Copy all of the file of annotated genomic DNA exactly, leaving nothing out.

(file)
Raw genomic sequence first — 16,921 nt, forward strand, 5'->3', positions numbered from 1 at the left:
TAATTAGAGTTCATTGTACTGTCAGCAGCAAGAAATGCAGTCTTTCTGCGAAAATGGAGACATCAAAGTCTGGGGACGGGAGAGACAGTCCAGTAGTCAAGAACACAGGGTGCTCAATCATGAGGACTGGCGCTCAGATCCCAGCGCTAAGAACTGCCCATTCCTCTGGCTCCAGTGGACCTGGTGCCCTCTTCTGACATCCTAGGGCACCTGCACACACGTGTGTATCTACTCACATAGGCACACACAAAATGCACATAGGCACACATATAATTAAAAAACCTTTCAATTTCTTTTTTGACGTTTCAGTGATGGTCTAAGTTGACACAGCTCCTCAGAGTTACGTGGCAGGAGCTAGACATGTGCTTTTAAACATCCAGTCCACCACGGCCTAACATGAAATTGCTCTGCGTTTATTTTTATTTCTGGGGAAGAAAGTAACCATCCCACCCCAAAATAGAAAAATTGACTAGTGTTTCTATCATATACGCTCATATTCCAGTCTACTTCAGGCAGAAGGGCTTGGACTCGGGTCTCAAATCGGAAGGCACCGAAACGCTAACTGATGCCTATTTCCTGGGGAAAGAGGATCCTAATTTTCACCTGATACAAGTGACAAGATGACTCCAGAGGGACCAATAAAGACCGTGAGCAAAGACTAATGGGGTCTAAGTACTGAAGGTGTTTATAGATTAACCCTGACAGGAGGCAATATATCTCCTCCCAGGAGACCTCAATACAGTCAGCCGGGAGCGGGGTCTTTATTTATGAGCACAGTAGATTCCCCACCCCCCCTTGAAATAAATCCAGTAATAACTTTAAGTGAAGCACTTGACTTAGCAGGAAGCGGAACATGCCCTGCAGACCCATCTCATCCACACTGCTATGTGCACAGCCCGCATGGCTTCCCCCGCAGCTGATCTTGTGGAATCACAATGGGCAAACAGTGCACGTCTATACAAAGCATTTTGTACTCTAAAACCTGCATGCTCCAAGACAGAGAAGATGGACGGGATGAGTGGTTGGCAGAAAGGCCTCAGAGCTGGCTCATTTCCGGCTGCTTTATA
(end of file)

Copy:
Raw genomic sequence first — 16,921 nt, forward strand, 5'->3', positions numbered from 1 at the left:
TAATTAGAGTTCATTGTACTGTCAGCAGCAAGAAATGCAGTCTTTCTGCGAAAATGGAGACATCAAAGTCTGGGGACGGGAGAGACAGTCCAGTAGTCAAGAACACAGGGTGCTCAATCATGAGGACTGGCGCTCAGATCCCAGCGCTAAGAACTGCCCATTCCTCTGGCTCCAGTGGACCTGGTGCCCTCTTCTGACATCCTAGGGCACCTGCACACACGTGTGTATCTACTCACATAGGCACACACAAAATGCACATAGGCACACATATAATTAAAAAACCTTTCAATTTCTTTTTTGACGTTTCAGTGATGGTCTAAGTTGACACAGCTCCTCAGAGTTACGTGGCAGGAGCTAGACATGTGCTTTTAAACATCCAGTCCACCACGGCCTAACATGAAATTGCTCTGCGTTTATTTTTATTTCTGGGGAAGAAAGTAACCATCCCACCCCAAAATAGAAAAATTGACTAGTGTTTCTATCATATACGCTCATATTCCAGTCTACTTCAGGCAGAAGGGCTTGGACTCGGGTCTCAAATCGGAAGGCACCGAAACGCTAACTGATGCCTATTTCCTGGGGAAAGAGGATCCTAATTTTCACCTGATACAAGTGACAAGATGACTCCAGAGGGACCAATAAAGACCGTGAGCAAAGACTAATGGGGTCTAAGTACTGAAGGTGTTTATAGATTAACCCTGACAGGAGGCAATATATCTCCTCCCAGGAGACCTCAATACAGTCAGCCGGGAGCGGGGTCTTTATTTATGAGCACAGTAGATTCCCCACCCCCCCTTGAAATAAATCCAGTAATAACTTTAAGTGAAGCACTTGACTTAGCAGGAAGCGGAACATGCCCTGCAGACCCATCTCATCCACACTGCTATGTGCACAGCCCGCATGGCTTCCCCCGCAGCTGATCTTGTGGAATCACAATGGGCAAACAGTGCACGTCTATACAAAGCATTTTGTACTCTAAAACCTGCATGCTCCAAGACAGAGAAGATGGACGGGATGAGTGGTTGGCAGAAAGGCCTCAGAGCTGGCTCATTTCCGGCTGCTTTATA